A flagship coalition policy which the Government claims will boost housebuilding in Britain is “incoherent” and “unfair” and should be scrapped, the Minister responsible has admitted.
In unguarded comments at the Liberal Democrat conference in York, Local Government Minister Stephen Williams admitted the ‘New Homes Bonus’ has no real impact on the number of new homes being built in Britain.
Amongst a raft of criticisms of his department during a fringe event for Lib Dem members, Mr Williams branded another key policy – preventing authorities from raising council tax by more than two per cent – as “absurd”.
Damningly for the Government, the Minister also admitted the smallest councils will “undoubtedly” face “severe financial difficulty” over the next few years due to the cuts handed out by his own department, raising questions about their “viability”.
The Lib Dem went on to describe one of his Departmental colleagues, Tory Planning Minister Nick Boles, as “hyperactive” and “hated by many Tory MPs”. And he joked that being compared to Secretary of State Eric Pickles was “the most grievous possible insult” he could deliver.
Mr Williams, who was appointed to his post last year, said in a statement last night the policies he attacked were Conservative ones.
The row is just the latest in a series of public disputes between the two governing parties.
Launched in 2011, the New Homes Bonus offers grants to councils based on the number of homes built locally, and is cited by Ministers as one of the main ways the Government is seeking to increase housebuilding.
But Mr Williams said: “The New Homes Bonus – speaking freely as a Lib Dem MP – I’m not a fan of. I don’t think it’s an incentive, necessarily, for local authorities to give planning permission. I don’t think it’s actually driving decision-making on the ground.”
Many districts, he said, are unable to host much extra housing for geographical reasons. “It’s not a fair opportunity,” he added.
He also dismissed his department’s insistence that authorities raising council tax by more than two per cent must hold a referendum. “A referendum on tax rises is absurd,” he said. “If we had it for income tax, VAT, then the country would probably grind to a halt.”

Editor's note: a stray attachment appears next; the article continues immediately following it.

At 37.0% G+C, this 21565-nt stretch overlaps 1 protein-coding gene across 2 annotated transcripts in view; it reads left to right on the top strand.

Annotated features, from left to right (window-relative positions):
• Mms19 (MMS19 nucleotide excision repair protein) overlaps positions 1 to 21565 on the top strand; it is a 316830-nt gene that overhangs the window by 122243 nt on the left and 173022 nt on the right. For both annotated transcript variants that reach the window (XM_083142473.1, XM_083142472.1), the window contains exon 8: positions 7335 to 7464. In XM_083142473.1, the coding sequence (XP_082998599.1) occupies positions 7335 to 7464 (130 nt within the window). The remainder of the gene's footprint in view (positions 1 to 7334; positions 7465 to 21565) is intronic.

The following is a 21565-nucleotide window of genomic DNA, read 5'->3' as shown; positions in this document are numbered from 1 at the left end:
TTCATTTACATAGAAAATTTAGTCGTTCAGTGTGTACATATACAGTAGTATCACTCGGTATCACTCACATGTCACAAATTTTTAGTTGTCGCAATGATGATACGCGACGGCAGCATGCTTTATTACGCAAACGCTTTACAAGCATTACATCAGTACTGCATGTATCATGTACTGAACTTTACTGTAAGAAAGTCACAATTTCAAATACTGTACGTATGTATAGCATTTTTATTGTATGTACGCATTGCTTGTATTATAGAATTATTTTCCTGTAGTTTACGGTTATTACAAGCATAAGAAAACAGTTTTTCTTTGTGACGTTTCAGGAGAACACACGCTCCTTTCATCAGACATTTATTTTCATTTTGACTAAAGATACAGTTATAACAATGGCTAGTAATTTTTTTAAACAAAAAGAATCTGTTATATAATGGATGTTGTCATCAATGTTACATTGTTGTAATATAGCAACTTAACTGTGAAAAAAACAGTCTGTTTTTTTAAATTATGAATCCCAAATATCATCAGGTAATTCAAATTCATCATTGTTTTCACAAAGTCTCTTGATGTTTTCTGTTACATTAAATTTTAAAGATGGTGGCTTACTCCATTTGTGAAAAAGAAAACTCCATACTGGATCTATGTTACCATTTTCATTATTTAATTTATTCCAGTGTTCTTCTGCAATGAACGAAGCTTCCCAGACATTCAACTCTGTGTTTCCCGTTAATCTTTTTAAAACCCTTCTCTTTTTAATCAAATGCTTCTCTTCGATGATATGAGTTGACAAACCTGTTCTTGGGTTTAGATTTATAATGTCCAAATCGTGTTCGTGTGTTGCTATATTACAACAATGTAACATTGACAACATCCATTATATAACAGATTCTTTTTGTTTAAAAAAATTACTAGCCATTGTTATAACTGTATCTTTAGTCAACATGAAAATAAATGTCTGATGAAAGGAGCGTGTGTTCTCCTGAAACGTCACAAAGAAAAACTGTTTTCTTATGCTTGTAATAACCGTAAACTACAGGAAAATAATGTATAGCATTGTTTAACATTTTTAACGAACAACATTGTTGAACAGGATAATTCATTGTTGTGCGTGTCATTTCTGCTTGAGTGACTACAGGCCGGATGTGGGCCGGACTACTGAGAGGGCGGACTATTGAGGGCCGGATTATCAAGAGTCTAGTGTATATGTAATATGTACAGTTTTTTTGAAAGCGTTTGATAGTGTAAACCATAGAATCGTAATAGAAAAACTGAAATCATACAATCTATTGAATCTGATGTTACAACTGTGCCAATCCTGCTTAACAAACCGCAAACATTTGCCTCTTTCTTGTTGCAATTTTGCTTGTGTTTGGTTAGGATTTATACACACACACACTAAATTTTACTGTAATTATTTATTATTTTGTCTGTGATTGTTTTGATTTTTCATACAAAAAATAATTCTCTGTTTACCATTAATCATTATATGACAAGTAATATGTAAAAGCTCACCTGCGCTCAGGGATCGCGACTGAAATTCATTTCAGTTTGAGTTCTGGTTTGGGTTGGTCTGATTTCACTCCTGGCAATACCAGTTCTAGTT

Town halls, he said, should actually have far more fiscal power.
“Why shouldn’t we generally provide that local government can set new taxes, possibly across a range of areas?” he asked.
“You could have a genuine ‘bedroom tax’ on hotels, for instance, in major tourist areas – seaside towns, and cities like York. The city council would have done very well out of us this week if there was a £1 tax on every room. That’s where I want us to get to.”
The Minister offered a bleak assessment of the impact his department’s cuts are having.
“Some district councils, because of the fall in central Government grant, are undoubtedly going to get into severe financial difficulty – and viability questions will probably be asked over the next two to three years,” he said.
Planning policy, he added, was “constantly changing” under the Coalition. “(Planning Minister) Nick Boles is hyperactive in that area – which is good in a way,” Mr Williams said. “He’s hated by a lot of Tory MPs – but he’s quite a good colleague to work with in that he’s thoughtful, he’s creative, he knows his stuff.”
A spokesman for Mr Williams said last night: “The New Homes Bonus and the council tax referendum threshold were Conservative priorities we agreed to when going into Government.
“During conference Stephen received many representations from Lib Dem councillors about the effect of these policies. He was simply saying these policies should be looked at in the party’s 2015 manifesto.”